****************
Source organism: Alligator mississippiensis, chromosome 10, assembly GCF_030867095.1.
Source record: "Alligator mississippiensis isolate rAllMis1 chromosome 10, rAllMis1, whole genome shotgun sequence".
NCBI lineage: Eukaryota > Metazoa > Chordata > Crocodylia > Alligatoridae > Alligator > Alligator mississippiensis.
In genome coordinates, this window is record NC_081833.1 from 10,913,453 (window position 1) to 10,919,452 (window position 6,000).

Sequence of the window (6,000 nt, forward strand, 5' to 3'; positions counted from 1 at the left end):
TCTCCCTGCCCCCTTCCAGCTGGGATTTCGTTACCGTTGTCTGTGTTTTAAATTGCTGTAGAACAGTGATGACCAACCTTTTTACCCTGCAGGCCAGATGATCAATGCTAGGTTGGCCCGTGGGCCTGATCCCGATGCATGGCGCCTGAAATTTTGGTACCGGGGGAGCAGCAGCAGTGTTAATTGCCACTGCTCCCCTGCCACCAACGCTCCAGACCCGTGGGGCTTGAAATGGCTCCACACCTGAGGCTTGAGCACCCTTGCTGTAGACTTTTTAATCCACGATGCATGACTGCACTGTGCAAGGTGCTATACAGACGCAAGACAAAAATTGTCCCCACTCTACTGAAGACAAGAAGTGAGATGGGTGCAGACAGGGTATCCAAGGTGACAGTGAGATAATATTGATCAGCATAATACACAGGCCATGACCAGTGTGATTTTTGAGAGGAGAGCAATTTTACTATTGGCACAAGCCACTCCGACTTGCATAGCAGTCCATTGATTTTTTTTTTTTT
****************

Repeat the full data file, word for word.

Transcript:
Source organism: Alligator mississippiensis, chromosome 10, assembly GCF_030867095.1.
Source record: "Alligator mississippiensis isolate rAllMis1 chromosome 10, rAllMis1, whole genome shotgun sequence".
NCBI lineage: Eukaryota > Metazoa > Chordata > Crocodylia > Alligatoridae > Alligator > Alligator mississippiensis.
In genome coordinates, this window is record NC_081833.1 from 10,913,453 (window position 1) to 10,919,452 (window position 6,000).

Sequence of the window (6,000 nt, forward strand, 5' to 3'; positions counted from 1 at the left end):
TCTCCCTGCCCCCTTCCAGCTGGGATTTCGTTACCGTTGTCTGTGTTTTAAATTGCTGTAGAACAGTGATGACCAACCTTTTTACCCTGCAGGCCAGATGATCAATGCTAGGTTGGCCCGTGGGCCTGATCCCGATGCATGGCGCCTGAAATTTTGGTACCGGGGGAGCAGCAGCAGTGTTAATTGCCACTGCTCCCCTGCCACCAACGCTCCAGACCCGTGGGGCTTGAAATGGCTCCACACCTGAGGCTTGAGCACCCTTGCTGTAGACTTTTTAATCCACGATGCATGACTGCACTGTGCAAGGTGCTATACAGACGCAAGACAAAAATTGTCCCCACTCTACTGAAGACAAGAAGTGAGATGGGTGCAGACAGGGTATCCAAGGTGACAGTGAGATAATATTGATCAGCATAATACACAGGCCATGACCAGTGTGATTTTTGAGAGGAGAGCAATTTTACTATTGGCACAAGCCACTCCGACTTGCATAGCAGTCCATTGATTTTTTTTTTTTT